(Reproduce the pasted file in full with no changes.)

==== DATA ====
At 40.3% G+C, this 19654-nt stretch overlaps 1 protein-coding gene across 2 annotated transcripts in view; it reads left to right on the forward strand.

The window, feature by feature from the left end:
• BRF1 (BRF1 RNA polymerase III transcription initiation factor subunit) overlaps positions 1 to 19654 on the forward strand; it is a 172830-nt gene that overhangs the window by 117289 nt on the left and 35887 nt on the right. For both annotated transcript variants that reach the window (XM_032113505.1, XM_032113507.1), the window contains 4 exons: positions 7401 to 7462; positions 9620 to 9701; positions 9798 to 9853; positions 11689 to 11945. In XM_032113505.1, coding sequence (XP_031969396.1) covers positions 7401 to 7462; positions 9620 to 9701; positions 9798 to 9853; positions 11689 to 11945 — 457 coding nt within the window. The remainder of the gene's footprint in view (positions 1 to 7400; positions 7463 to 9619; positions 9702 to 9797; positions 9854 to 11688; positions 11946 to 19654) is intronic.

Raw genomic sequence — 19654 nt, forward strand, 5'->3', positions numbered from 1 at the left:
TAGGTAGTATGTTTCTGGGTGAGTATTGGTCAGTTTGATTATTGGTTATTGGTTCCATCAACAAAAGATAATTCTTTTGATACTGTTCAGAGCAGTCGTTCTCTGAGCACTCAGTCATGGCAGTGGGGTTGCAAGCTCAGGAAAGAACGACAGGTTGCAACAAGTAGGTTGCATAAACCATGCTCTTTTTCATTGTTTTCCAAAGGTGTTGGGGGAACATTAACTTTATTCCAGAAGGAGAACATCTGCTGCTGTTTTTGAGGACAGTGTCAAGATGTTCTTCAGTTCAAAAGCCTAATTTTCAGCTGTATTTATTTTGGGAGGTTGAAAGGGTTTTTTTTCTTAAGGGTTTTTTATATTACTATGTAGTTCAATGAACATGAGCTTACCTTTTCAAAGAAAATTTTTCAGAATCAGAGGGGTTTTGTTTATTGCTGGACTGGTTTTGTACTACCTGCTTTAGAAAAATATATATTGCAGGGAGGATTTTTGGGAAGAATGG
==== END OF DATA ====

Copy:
At 40.3% G+C, this 19654-nt stretch overlaps 1 protein-coding gene across 2 annotated transcripts in view; it reads left to right on the forward strand.

The window, feature by feature from the left end:
• BRF1 (BRF1 RNA polymerase III transcription initiation factor subunit) overlaps positions 1 to 19654 on the forward strand; it is a 172830-nt gene that overhangs the window by 117289 nt on the left and 35887 nt on the right. For both annotated transcript variants that reach the window (XM_032113505.1, XM_032113507.1), the window contains 4 exons: positions 7401 to 7462; positions 9620 to 9701; positions 9798 to 9853; positions 11689 to 11945. In XM_032113505.1, coding sequence (XP_031969396.1) covers positions 7401 to 7462; positions 9620 to 9701; positions 9798 to 9853; positions 11689 to 11945 — 457 coding nt within the window. The remainder of the gene's footprint in view (positions 1 to 7400; positions 7463 to 9619; positions 9702 to 9797; positions 9854 to 11688; positions 11946 to 19654) is intronic.

Raw genomic sequence — 19654 nt, forward strand, 5'->3', positions numbered from 1 at the left:
TAGGTAGTATGTTTCTGGGTGAGTATTGGTCAGTTTGATTATTGGTTATTGGTTCCATCAACAAAAGATAATTCTTTTGATACTGTTCAGAGCAGTCGTTCTCTGAGCACTCAGTCATGGCAGTGGGGTTGCAAGCTCAGGAAAGAACGACAGGTTGCAACAAGTAGGTTGCATAAACCATGCTCTTTTTCATTGTTTTCCAAAGGTGTTGGGGGAACATTAACTTTATTCCAGAAGGAGAACATCTGCTGCTGTTTTTGAGGACAGTGTCAAGATGTTCTTCAGTTCAAAAGCCTAATTTTCAGCTGTATTTATTTTGGGAGGTTGAAAGGGTTTTTTTTCTTAAGGGTTTTTTATATTACTATGTAGTTCAATGAACATGAGCTTACCTTTTCAAAGAAAATTTTTCAGAATCAGAGGGGTTTTGTTTATTGCTGGACTGGTTTTGTACTACCTGCTTTAGAAAAATATATATTGCAGGGAGGATTTTTGGGAAGAATGG